In law school, we learn to “think like a lawyer.” As the fictional Professor Kingsfield put it, we develop “the ability to analyze that vast complex of facts that constitute the relationships of members within a given society.” We learn the rules under which those relationships operate, and the theory and reasons behind how we handle things when those relationships go sour. We begin to see the world around us in a different light – the light of the law.
Torts got me first. I was seeing standards of care, the illusive reasonable man, and potential negligence wherever I went – except at my house, where we always behave reasonably and prudently. Contracts are no longer something I quickly sign and shove back across the counter. Don’t get me wrong, I only read them for entertainment value before signing. After all, I want my iPhone, and there is a reason they’re called adhesion contracts. Property’s spell struck when I encountered a private driveway, which crossed a county bike trail, which ran along a We-Energies right of way. I’ll leave constitutional law and criminal law to your imaginations, but I will say that I haven’t had to invoke any of my rights, nor has anyone had to read them to me. Finally, although I didn’t encounter it in real life, civil procedure did haunt my dreams for a while. Fortunately, new areas of the law from my summer session courses have started to edge out the 1L voices in my head.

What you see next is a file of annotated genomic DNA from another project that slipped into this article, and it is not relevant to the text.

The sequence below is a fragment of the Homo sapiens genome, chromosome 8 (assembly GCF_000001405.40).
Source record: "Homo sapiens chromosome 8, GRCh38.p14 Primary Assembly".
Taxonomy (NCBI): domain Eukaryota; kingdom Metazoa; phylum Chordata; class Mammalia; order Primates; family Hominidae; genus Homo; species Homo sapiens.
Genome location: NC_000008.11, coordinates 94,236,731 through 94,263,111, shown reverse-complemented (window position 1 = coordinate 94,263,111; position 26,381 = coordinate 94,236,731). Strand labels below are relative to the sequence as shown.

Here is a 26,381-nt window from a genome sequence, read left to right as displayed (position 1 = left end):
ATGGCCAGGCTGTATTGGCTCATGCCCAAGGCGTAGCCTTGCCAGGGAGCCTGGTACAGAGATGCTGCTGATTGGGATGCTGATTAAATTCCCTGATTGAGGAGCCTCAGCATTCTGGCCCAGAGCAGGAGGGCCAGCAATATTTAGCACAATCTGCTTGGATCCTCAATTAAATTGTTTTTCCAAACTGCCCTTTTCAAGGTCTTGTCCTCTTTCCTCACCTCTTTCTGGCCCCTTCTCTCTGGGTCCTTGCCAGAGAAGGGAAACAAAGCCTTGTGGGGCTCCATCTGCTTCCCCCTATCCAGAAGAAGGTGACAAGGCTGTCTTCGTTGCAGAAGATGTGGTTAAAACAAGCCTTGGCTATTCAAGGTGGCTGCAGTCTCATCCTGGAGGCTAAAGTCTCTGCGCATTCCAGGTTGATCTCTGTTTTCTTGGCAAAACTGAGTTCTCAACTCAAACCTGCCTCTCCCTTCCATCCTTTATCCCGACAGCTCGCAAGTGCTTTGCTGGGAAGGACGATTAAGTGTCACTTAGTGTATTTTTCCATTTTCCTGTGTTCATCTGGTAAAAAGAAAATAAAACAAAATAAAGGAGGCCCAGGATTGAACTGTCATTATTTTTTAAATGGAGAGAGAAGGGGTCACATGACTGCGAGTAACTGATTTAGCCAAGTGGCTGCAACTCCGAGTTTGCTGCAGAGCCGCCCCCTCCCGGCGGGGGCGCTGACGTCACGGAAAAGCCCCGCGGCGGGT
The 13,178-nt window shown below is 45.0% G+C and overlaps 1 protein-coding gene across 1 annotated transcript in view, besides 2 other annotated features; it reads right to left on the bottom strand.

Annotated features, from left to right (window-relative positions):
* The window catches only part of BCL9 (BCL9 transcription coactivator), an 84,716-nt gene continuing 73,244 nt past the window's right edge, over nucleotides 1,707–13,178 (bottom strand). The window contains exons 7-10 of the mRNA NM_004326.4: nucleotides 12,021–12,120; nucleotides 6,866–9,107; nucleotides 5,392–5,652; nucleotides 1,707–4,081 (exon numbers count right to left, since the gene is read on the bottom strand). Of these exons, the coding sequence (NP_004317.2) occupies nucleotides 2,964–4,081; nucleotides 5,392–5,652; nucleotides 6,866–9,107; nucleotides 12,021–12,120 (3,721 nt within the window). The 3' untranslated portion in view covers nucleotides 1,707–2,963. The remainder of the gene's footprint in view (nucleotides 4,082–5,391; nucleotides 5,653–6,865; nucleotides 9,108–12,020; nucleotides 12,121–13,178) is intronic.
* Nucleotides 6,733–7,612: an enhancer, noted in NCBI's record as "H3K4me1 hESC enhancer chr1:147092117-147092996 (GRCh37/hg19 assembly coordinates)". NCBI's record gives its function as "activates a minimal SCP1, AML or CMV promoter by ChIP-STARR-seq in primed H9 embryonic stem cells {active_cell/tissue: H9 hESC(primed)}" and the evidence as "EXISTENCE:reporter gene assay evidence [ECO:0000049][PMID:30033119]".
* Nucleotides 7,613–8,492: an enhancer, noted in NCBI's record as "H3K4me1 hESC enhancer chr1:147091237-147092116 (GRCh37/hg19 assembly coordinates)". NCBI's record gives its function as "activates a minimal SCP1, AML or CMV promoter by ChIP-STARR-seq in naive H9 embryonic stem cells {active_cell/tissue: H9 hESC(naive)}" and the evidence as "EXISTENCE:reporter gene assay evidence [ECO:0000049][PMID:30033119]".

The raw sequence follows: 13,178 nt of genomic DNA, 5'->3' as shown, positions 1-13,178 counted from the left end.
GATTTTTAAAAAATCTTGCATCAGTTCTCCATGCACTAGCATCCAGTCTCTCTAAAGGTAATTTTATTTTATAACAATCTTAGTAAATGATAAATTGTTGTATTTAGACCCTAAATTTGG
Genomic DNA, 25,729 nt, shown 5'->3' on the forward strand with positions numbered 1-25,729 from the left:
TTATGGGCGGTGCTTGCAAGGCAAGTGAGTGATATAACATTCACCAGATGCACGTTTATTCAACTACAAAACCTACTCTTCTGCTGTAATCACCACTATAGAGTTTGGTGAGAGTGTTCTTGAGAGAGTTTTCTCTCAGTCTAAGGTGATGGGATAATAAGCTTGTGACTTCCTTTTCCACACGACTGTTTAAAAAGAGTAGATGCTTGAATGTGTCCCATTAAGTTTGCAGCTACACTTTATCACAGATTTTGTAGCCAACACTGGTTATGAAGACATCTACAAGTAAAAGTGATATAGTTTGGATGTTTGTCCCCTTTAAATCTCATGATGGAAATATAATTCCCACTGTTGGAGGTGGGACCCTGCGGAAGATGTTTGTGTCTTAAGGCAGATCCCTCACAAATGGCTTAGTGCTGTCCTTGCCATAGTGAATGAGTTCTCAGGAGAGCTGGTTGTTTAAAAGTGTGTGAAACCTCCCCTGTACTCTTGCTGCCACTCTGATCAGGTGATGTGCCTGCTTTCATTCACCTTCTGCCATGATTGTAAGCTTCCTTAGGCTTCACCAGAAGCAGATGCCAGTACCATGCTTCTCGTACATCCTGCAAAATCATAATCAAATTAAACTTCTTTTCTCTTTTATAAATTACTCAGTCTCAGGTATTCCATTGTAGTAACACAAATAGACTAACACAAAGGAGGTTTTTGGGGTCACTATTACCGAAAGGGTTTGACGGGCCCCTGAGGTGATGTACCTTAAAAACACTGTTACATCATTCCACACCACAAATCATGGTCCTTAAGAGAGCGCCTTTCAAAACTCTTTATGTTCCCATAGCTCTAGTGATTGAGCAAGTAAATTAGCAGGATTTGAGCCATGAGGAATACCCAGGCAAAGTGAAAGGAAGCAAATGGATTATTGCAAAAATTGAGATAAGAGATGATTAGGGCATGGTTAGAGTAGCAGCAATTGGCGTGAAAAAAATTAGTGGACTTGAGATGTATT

One course, intellectual property, has me seeing trademarks and copyright disputes all over the place. Like everyone else, I had been seeing trademarks everywhere for my whole life, I just didn’t know what a trademark was. As I learned trademark law, I remembered a story from my hometown’s recent past. It was big news at the time, but it is likely unfamiliar to people who are not from Racine, Wisconsin. (For those of you not familiar with Racine, it is a lovely city located about 30 minutes south of Milwaukee. Among other things, Racine features an award-winning beach, excellent local government, and kringle.) I’ll have more on the local government in a future posting. For now, I want to talk about pastries.
The story begins long ago, when a wave of Danish immigrants settled in Racine. Like other immigrant waves throughout our history, the Danes brought their food here. In this case, they brought kringle, a large, tasty, pretzel-shaped pastry. At some point, Racine bakers swapped the pretzel shape for an oval shape and the Racine kringle was born. For decades, Larsen’s, Lehmann’s, O & H, and Bendtsen’s bakeries prepared and sold delicious Racine kringles. There was plenty of room in the market for all of the competitors to do well, and the good people of Racine, and many lucky visitors, ate their fill of these tasty treats. All was well in kringle-land.
Then, in the 1990′s, as the rise of online sales was taking kringle beyond our borders, a new player emerged on the scene: Racine Danish Kringles (RDK). Read more »